It’s hard not to come face to face with branding within our everyday lives. It is everywhere and is an endless sensory experience. From drink bottles to adverts on public transport, we are subjected to branding and pop-culture constantly, even without realising it. Brands play an increasingly important role on how we live. They define who we are, our standards of living, how we live and ultimately, our quality of life. Because of this, a company’s brand is its most important asset. As the consumers enjoy a wider selection of choice and variety, brands have to fight a lot harder for their development and survival.
So what is Branding anyway?
Branding is about sharing the love of an idea, product or service with an audience. It is how the audience identifies the organisation and how the consumers will notice the brand and realise it instantly. A brand is a representative embodiment of all the information connected to an organisation and is there to create connotations and expectations among consumers. A brand often includes a clear logo or identity, typeface, symbol and tone of voice, which is used to represent unspoken values, ideas and even personality. The chosen branding style should convey the essence and core values of the organisation, either through a logo, advert or other types of media. Designers have to create the impression that a brand associated with an organisation has a certain quality or characteristic that makes it special or unique.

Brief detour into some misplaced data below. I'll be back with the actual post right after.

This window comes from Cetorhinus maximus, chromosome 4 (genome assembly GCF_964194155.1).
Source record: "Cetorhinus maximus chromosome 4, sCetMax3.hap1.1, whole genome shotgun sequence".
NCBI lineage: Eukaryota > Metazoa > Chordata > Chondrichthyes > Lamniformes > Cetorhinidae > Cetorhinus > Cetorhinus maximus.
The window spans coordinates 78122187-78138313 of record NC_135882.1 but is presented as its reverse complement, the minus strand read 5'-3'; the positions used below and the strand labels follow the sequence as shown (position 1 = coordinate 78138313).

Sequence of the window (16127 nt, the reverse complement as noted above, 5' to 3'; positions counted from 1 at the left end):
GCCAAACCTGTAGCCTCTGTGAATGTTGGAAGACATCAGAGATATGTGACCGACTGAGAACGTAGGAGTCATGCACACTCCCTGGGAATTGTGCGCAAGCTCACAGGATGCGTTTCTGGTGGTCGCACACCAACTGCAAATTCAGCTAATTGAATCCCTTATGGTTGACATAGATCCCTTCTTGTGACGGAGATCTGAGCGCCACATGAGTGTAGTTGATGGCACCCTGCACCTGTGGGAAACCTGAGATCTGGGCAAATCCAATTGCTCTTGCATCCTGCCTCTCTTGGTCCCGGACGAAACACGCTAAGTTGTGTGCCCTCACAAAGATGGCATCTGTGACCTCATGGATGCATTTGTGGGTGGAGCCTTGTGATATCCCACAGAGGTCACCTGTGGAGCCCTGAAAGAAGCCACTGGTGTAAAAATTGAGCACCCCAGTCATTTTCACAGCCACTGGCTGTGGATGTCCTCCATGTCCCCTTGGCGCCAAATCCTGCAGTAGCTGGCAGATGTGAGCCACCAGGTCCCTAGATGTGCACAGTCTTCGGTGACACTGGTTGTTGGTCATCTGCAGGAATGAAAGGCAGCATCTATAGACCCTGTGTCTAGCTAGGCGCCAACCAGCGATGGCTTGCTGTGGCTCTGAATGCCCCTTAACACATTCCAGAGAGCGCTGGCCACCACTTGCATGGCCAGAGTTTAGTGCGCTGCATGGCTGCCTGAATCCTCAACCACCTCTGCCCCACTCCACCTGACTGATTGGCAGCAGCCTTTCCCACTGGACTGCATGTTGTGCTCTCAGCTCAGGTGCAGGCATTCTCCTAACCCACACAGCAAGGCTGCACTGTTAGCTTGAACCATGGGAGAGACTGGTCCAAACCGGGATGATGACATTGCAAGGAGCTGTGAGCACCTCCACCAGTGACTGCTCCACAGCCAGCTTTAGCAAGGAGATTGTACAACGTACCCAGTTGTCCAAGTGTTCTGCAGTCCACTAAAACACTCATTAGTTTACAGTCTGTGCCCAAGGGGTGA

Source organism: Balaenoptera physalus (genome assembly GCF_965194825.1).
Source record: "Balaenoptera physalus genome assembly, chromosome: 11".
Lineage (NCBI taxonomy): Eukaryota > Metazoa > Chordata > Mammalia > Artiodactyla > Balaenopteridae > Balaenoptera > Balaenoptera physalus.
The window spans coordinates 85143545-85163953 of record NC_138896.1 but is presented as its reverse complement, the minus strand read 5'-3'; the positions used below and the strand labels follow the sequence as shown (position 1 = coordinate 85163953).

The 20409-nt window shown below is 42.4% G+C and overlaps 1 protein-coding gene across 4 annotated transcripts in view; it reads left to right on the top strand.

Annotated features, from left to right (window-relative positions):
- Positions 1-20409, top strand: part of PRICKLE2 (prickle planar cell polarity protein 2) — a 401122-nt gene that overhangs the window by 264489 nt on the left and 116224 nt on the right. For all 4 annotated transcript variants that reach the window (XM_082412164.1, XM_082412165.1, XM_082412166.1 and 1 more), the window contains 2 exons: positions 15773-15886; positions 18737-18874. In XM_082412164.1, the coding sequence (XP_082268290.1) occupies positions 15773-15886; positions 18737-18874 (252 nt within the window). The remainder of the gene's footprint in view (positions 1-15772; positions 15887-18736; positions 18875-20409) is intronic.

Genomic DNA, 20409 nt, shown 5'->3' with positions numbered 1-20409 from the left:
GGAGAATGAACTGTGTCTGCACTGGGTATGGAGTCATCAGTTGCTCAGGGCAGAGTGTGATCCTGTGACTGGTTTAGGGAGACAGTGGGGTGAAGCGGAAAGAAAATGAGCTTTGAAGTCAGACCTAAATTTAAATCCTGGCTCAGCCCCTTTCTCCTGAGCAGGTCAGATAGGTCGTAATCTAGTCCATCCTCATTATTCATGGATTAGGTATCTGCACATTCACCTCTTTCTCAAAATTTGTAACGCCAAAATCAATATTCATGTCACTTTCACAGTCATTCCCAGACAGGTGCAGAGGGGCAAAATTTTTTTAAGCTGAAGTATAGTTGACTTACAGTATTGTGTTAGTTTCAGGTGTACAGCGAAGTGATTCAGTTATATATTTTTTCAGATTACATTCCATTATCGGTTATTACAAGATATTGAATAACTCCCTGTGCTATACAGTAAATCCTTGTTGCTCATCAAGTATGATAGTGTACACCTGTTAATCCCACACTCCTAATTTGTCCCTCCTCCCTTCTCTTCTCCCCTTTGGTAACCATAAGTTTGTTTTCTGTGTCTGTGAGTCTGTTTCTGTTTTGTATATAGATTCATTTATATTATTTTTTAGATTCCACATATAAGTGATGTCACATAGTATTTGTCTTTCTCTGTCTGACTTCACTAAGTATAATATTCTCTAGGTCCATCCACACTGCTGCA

Some consumers look at branding as being very important and have a large influence in their lives. One of the reasons being that certain high end brands denote a certain attractive quality of characteristic and branded products often usually command higher prices. If there are two products that look completely identical, but one of the products has no branding and is just a generic item, consumers often select the more expensive branded product on the basis of the quality and the reputation of the brand owner.